In the Bedroom is a rare example of one of those movies that people will stumble upon years later and it manages to hold its own still. WHile there are those that may not appreciate the time that the movie takes to unfold, there is a certain artistry in what the audience is shown and what the audience is not shown. More than that, it makes a powerful case for the state of what independent cinema has become. It’s steady decay into something just as profitable as any Hollywood project, as 500 Days of SUmmer proved, is truly a death worth mourning. Still, in re-visiting In the Bedroom it’s impossible not to be filled with hope for the artistry of it, as well as despair for the characters that inhabit it.
One of the things that so firmly secures this project as worth noticing is in the imagery of it alone. There are beautiful shots that make the movie stand out as a powerful example of the beauty of the moving image. However, as odd as it may sound, there’s an indescribable beauty added to the majestic New England coast when the pictures are so richly invested with meaning. The landscape and the feel of the town is so important to the credibility of the picture. Director Todd Field holds a sort of reverence for the small New England town, while enriching it with everyday life details. What results is the unthinkable happening in “anywhere, USA.” But just as the universality of the story is important, it’s even more crucial to see that it’s not happening anywhere. It’s happening here, and it’s happening to these people.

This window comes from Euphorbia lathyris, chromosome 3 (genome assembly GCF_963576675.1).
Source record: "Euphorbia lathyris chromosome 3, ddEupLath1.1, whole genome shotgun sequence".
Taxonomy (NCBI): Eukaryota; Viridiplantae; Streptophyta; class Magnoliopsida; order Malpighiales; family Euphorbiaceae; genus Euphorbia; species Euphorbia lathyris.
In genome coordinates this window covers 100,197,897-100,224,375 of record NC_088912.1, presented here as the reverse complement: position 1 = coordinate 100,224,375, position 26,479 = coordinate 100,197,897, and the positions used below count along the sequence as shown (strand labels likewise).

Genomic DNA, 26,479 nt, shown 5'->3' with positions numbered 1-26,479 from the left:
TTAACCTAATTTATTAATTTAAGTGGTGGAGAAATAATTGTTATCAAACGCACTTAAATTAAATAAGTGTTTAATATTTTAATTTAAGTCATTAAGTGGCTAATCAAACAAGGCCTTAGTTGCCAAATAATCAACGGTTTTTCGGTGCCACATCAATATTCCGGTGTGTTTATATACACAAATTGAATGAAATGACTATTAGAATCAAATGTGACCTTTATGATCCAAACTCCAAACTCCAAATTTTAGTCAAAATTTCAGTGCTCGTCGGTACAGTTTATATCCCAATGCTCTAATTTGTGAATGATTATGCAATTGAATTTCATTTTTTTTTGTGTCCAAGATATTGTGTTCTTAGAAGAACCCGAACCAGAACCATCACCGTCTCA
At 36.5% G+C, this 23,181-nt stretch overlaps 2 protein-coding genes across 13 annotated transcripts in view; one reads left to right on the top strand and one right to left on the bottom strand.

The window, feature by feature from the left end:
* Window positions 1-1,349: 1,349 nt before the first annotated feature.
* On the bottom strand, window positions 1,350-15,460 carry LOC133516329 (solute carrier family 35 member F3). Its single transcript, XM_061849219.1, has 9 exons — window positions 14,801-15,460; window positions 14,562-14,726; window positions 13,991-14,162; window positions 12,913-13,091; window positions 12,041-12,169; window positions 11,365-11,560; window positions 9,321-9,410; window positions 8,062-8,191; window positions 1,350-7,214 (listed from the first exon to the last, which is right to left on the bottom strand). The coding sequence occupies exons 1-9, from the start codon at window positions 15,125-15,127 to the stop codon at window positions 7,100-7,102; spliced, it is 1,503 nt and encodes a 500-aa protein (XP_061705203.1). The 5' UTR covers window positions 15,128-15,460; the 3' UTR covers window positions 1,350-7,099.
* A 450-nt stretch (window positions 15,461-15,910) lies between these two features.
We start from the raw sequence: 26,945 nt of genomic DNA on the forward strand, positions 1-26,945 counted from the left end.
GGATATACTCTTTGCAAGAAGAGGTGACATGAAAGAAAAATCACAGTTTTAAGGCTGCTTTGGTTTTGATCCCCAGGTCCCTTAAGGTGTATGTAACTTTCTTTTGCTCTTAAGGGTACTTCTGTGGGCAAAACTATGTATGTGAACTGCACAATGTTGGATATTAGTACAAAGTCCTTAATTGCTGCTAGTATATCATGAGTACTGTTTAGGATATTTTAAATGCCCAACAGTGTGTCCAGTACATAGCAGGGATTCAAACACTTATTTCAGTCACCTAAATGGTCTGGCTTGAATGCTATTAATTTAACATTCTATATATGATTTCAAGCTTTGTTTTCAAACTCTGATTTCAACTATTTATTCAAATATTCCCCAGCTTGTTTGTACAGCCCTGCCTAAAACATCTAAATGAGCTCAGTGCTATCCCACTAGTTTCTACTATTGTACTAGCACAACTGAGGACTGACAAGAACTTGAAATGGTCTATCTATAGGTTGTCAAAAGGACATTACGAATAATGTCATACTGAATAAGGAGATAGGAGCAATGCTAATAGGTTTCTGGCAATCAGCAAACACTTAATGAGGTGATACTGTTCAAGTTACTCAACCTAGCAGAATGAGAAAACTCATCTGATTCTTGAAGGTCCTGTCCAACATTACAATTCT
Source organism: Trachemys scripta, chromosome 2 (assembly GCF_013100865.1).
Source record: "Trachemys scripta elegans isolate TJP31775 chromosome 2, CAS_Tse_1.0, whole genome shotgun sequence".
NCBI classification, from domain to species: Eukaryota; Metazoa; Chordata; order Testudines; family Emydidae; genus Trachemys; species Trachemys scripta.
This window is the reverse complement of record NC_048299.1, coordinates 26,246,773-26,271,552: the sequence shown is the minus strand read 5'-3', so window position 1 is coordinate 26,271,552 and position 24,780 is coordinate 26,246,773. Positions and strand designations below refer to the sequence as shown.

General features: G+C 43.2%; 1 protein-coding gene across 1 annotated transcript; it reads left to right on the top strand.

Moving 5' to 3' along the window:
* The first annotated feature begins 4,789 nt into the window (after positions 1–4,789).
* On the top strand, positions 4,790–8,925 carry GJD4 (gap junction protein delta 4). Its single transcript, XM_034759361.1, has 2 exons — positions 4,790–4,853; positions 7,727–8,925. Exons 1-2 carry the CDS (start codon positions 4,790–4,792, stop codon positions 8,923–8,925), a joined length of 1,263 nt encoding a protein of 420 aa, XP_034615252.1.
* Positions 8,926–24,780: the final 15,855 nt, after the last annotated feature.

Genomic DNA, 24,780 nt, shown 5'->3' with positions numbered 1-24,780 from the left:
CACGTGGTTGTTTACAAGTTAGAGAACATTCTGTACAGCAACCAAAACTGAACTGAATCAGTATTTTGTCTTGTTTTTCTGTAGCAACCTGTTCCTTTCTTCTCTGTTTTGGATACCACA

After all, at it’s heart, that’s what In the Bedroom is: a character piece. While the director allows the audience to share in the grief of Matt (Tom Wilkinson) and Ruth (Sissy Spacek), it is always their burden. Sure, there are some heartbreaking moments, but at the end of the day, Matt and Ruth are faced with the reality of the situation and what they’ve done to contribute to their own son’s death at the hands of another man. It’s an examination of what people will do and can do for love and the difference between them. This type of character study could easily be forgotten amidst a myriad of other projects about grief and the loss of a loved one. What makes this movie powerful is not the subject matter, but the way that it unfolds and the performances of those involved in it.
Wilkinson and Spacek are tragic as the aging married couple who lose their son. It isn’t enough that they lose him, but it’s about coming to terms living with each other without him. In a way, each of them blames the other for what happened to him, but deep down, both are aware of the role they played. This type of deconstruction of their marriage is slow and deliberate. The emotional toll it takes on the audience is one of the most unforgettable parts. While both were nominated for the Academy Award for their roles in the film, neither won that year, which is a shame that won’t soon be forgotten. They drive forward Todd Field’s character study, culminating in a chilling ending that truly demonstrates what people are capable of doing for love.